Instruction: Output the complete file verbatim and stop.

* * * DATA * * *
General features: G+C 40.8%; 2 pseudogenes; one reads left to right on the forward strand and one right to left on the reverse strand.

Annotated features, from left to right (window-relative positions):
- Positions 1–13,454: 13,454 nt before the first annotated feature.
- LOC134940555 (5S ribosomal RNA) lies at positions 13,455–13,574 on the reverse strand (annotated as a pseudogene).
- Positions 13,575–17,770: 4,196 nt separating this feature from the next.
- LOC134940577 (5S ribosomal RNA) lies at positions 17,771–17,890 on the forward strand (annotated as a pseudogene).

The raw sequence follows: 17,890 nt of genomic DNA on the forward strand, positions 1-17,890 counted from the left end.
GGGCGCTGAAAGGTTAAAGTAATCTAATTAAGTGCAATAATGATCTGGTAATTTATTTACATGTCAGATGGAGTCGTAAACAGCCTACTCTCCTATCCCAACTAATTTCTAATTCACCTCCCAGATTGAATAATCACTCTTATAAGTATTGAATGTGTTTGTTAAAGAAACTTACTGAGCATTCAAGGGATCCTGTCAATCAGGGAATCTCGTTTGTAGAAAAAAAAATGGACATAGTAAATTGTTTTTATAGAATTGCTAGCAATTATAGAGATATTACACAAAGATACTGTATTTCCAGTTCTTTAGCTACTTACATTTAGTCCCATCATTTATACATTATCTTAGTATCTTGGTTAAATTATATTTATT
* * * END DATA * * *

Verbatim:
General features: G+C 40.8%; 2 pseudogenes; one reads left to right on the forward strand and one right to left on the reverse strand.

Annotated features, from left to right (window-relative positions):
- Positions 1–13,454: 13,454 nt before the first annotated feature.
- LOC134940555 (5S ribosomal RNA) lies at positions 13,455–13,574 on the reverse strand (annotated as a pseudogene).
- Positions 13,575–17,770: 4,196 nt separating this feature from the next.
- LOC134940577 (5S ribosomal RNA) lies at positions 17,771–17,890 on the forward strand (annotated as a pseudogene).

The raw sequence follows: 17,890 nt of genomic DNA on the forward strand, positions 1-17,890 counted from the left end.
GGGCGCTGAAAGGTTAAAGTAATCTAATTAAGTGCAATAATGATCTGGTAATTTATTTACATGTCAGATGGAGTCGTAAACAGCCTACTCTCCTATCCCAACTAATTTCTAATTCACCTCCCAGATTGAATAATCACTCTTATAAGTATTGAATGTGTTTGTTAAAGAAACTTACTGAGCATTCAAGGGATCCTGTCAATCAGGGAATCTCGTTTGTAGAAAAAAAAATGGACATAGTAAATTGTTTTTATAGAATTGCTAGCAATTATAGAGATATTACACAAAGATACTGTATTTCCAGTTCTTTAGCTACTTACATTTAGTCCCATCATTTATACATTATCTTAGTATCTTGGTTAAATTATATTTATT